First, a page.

I'm familiar with normal modes and their periodic nature. And I know that the term 'independent mode' is used to describe how each individual atom in a lattice can move (degrees of freedom).

But, what confuses me is the term 'random atomic motion'. Wikipedia discusses this in their Thermodynamics section (https://en.wikipedia.org/wiki/Phonon). Are random (thermal) atomic motions in a lattice (which move about their mean position) the same thing as 'independent modes'? If not, what are random/thermal atomic motions?

I ask because somewhere I've heard the random/thermal motions of atoms described as 'wiggling' and that would seem to define something different than the bending and stretching of independent modes.

I would more than appreciate clarification on this.

  • $\begingroup$ @CuriousOne your comment is an answer that makes perfect sense. Thank you. Wikipedia should consider changing the following line: 'the random motion of the atoms in the lattice is what we usually think of as heat' to read as: 'the "independent" motion of the atoms in the lattice is what we usually think of as heat' (with independent in double quotes). The word random just brings different ideas to mind. $\endgroup$ – adam3033 Sep 14 '15 at 6:22
  • $\begingroup$ @CuriousOne but, in actuality, are there phonons with normal modes at higher temperatures? $\endgroup$ – adam3033 Sep 14 '15 at 6:50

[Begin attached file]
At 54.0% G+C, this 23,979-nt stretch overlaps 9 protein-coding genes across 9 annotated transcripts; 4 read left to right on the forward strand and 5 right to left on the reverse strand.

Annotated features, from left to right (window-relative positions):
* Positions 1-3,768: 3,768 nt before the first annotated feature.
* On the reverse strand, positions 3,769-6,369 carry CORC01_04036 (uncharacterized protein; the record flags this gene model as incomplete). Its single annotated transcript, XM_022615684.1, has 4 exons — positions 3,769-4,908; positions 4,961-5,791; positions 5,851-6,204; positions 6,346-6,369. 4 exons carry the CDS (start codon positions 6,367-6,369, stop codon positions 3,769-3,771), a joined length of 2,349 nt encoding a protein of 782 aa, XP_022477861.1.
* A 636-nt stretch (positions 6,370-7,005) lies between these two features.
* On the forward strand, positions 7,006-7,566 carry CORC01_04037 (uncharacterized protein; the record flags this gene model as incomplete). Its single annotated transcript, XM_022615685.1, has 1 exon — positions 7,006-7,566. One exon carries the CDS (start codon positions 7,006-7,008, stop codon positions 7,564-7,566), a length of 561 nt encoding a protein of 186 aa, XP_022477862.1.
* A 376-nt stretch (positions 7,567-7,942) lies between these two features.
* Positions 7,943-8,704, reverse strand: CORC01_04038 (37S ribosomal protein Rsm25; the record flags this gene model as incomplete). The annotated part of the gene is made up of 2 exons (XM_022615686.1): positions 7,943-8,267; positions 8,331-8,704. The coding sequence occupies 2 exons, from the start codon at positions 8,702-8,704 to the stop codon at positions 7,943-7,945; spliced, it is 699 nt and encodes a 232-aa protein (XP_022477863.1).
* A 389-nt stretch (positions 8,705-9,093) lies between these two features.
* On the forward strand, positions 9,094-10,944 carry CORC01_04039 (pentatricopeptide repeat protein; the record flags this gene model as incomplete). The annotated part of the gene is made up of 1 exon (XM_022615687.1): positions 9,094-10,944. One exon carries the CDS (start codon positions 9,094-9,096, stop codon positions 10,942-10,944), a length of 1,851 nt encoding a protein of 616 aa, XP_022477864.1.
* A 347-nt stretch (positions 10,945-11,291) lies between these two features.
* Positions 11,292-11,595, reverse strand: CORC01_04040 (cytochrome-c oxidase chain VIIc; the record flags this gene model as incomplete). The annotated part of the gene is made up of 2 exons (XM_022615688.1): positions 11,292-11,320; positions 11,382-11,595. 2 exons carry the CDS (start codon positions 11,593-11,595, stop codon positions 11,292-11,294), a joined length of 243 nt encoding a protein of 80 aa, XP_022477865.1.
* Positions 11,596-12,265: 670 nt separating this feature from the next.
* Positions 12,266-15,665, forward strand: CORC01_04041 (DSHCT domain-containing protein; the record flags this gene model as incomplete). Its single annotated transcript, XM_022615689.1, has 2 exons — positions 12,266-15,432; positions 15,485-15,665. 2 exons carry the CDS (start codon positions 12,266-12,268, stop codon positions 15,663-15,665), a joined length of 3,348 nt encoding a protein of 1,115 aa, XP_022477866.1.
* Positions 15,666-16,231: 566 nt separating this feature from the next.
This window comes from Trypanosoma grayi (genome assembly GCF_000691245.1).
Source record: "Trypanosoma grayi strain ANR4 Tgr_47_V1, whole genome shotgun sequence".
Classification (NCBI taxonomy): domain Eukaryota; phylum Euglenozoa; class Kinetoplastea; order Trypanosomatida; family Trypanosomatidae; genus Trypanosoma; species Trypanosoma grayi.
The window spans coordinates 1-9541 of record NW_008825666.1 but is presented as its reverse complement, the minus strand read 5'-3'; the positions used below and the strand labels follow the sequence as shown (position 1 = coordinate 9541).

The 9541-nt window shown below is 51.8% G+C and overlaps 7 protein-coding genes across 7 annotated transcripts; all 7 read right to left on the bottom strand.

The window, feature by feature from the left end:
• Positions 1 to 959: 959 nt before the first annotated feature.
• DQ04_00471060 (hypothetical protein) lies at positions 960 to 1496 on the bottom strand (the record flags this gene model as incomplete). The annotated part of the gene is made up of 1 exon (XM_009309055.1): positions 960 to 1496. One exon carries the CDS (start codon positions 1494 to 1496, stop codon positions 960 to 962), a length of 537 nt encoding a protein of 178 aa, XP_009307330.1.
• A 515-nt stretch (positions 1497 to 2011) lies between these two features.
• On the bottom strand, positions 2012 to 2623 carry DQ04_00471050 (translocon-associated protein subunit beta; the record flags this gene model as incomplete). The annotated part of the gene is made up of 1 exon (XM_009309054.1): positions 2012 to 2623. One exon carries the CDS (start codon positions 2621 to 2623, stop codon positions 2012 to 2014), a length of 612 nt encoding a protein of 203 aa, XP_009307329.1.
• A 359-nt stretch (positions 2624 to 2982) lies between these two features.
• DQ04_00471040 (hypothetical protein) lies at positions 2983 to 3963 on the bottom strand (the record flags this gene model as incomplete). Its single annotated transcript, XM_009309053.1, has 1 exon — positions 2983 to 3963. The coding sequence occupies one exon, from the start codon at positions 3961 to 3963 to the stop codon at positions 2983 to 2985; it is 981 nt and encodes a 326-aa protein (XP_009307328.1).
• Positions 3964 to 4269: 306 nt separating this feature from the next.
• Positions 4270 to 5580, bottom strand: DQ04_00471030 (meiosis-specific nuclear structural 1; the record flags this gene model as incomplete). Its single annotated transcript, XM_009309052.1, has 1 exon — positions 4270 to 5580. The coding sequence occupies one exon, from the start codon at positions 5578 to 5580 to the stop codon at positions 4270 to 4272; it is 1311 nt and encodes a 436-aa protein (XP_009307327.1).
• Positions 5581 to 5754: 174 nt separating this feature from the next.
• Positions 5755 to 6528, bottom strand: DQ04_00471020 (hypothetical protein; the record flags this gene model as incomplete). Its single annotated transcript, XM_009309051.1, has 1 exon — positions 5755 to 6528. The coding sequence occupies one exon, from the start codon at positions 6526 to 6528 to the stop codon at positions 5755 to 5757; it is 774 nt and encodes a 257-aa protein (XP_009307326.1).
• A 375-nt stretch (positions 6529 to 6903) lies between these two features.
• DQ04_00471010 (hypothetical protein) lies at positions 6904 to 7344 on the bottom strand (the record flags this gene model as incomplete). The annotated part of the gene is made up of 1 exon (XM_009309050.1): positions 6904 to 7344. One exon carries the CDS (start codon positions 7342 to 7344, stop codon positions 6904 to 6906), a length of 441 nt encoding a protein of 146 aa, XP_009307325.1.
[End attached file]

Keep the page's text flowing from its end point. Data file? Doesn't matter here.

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    $\begingroup$ @CuriousOne could you post that as an answer? $\endgroup$ – David Z Sep 14 '15 at 8:37

There are no random motions in solids. All motions are highly correlated, you are just adding up a lot of modes at different frequencies, which looks like random motion if you are only looking at a single atom.

It's not totally wrong to look at single particles being in random motion, though, since the Fourier transform of a lot of frequencies at arbitrary phases is a pseudorandom signal and heat in a thermodynamic sense is also based on the notion of statistical independence (correlation is the enemy of simplifying assumptions about averages).

From an experimental point of view phonons are only visible at low temperatures, where the number of excited modes is not too large, at room temperature the "random" approximation should be more than satisfied in most cases, with the caveat that things are getting complicated even for high temperatures when we get close to phase transitions like the Curie temperature, where ferromagnets loose their magnetization. In that case we can see fluctuations of the size of the entire solid near the phase transition temperature, i.e. the assumption that individual atoms are not correlated breaks down, again, because hard to analyze macroscopic collective phenomena are at work.

  • $\begingroup$ CuriousOne -- so great that you turned your comments into an answer. Thank you. Could you possibly go into detail regarding how the motion of atoms with the shortest wavelength are correlated? Everything you say makes sense, but I'm just stuck when it comes to this one area though. $\endgroup$ – adam3033 Sep 14 '15 at 19:36

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